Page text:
Crucial P5 SN750 1TB - Read Benchmark
WD Black SN750 1TB - Read Benchmark

Crucial P5 1TB - Write Benchmark
WD Black SN750 1TB - Write Benchmark

The P5 didn't perform as well as expected when benchmarked with HD Tune. The drive had average read and write speeds of 1599.0 MB/s and 1453.1 MB/s, respectively.

Crucial P5 1TB - Random Access Read
WD Black SN750 1TB - Random Access Read

Crucial P5 1TB - Random Access Write
WD Black SN750 1TB - Random Access Write

When reading 4KB blocks, the P5 reached 30,931 IOPS and had an average speed of 120.824 MB/s. The drive was a bit faster when writing, reaching 35,472 IOPS with an average speed of 138.564 MB/s.

Anvil's Storage Utilities:

Anvil's Storage Utilities is another benchmark designed with SSDs in mind. The standard storage benchmark measures a drive's performance by testing its transfer speeds, access times and IOPS.


Lastly, I ran a series of tests using Iometer. This tool can be configured to benchmark a number of things. In this case, I used it to measure the P5's read and write speeds and the number of operations per second. The tests were run using random bytes and a queue depth of 3.

The P5's performance was very similar to what we saw in our other tests. The drive was able to read at 3077.62 MB/s and write at 2824.02 MB/s.

While not the fastest drive here, the P5 also performed fairly well when doing random reads and writes. In our tests, the drive was able to read at 267.87 MB/s and write at 647.87 MB/s.

According to Crucial, the 1TB P5 is capable of 390,000 IOPS when reading and 500,000 IOPS when writing 4K blocks. In our tests, the drive reached 68,574 random read IOPS and 165,855 random write IOPS. As with most drives, the P5 performed better at higher queue depths. With four threads and the queue depth set to 32, it reached 414,927 random read IOPS and 406,740 random write IOPS.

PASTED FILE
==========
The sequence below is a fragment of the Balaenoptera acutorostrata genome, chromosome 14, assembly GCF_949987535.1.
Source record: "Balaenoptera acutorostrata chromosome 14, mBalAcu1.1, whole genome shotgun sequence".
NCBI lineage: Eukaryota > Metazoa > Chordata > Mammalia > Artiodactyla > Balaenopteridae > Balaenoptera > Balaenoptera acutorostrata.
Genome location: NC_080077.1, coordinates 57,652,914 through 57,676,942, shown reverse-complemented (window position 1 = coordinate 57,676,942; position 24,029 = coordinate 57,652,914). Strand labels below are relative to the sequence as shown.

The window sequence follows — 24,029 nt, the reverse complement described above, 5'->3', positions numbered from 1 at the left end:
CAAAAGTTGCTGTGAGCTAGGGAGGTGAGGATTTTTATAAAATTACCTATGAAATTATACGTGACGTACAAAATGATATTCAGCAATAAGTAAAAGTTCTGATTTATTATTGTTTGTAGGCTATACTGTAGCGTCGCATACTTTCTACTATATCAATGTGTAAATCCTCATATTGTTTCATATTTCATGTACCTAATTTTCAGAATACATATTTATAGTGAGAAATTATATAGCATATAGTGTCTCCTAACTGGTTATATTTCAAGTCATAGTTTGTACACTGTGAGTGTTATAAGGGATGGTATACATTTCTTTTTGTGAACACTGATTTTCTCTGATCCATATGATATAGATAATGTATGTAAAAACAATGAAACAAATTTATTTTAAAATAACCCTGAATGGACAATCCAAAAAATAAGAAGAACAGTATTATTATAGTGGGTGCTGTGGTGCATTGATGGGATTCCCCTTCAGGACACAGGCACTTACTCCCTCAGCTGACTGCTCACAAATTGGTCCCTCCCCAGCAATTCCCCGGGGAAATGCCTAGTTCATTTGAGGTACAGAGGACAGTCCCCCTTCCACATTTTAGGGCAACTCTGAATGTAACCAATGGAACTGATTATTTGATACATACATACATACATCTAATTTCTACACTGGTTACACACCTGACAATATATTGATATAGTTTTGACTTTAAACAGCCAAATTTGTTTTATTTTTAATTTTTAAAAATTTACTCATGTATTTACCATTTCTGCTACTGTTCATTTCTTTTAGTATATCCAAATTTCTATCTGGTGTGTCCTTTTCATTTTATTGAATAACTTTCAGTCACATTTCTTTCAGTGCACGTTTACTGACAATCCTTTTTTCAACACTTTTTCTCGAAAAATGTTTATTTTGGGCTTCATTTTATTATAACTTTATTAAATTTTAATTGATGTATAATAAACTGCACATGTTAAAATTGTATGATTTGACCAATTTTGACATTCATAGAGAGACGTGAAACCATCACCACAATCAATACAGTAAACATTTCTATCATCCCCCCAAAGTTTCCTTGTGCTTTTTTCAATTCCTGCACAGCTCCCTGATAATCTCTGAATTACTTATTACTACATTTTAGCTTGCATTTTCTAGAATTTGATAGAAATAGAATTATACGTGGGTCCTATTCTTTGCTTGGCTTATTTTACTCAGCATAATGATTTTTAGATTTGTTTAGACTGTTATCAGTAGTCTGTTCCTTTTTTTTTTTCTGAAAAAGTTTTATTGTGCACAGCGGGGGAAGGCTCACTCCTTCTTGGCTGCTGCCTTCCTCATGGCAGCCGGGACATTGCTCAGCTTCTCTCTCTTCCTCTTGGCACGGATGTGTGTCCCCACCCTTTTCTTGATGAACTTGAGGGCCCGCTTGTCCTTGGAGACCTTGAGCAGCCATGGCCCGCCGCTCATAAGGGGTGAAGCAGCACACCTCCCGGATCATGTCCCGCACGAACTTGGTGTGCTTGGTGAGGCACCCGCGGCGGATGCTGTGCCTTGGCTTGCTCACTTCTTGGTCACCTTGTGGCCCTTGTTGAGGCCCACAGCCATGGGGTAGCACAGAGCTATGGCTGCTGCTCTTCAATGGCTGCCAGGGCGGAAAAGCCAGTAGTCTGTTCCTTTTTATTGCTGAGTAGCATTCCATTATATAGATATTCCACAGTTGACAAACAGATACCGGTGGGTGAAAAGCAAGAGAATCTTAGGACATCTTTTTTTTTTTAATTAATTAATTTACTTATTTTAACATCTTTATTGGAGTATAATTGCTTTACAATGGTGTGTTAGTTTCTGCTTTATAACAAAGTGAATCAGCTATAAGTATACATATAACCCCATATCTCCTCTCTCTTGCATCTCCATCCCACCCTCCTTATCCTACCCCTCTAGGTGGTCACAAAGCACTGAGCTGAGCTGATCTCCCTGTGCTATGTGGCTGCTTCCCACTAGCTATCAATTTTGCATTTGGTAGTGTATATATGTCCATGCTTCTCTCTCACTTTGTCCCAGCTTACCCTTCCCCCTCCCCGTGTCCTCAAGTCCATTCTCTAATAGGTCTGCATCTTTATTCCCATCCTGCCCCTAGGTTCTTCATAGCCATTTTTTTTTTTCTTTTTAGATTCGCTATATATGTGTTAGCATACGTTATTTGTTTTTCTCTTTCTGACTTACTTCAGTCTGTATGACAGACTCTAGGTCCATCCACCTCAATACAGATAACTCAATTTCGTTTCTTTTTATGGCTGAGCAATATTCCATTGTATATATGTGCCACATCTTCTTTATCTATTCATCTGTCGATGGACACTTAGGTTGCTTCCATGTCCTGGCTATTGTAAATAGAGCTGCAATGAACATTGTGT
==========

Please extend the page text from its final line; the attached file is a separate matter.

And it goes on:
PCMark 8 - Storage Test:

PCMark 8 is a complete benchmark for Windows. It includes five benchmark tests, each designed around a specific scenario. The storage benchmark measures drive performance using real-world traces recorded from Adobe Creative Suite, Microsoft Office and a selection of popular games.

PCMark 8 also includes a consistency test which measures the performance consistency and degradation tendency of a storage system. The test reports the performance level at the start, the degraded steady-state and the recovered state as well as the number of iterations required to reach the degraded state and the recovered state. For this test, we are focusing on the Adobe Photoshop (Heavy) trace and will look at both the bandwidth and latency of the drive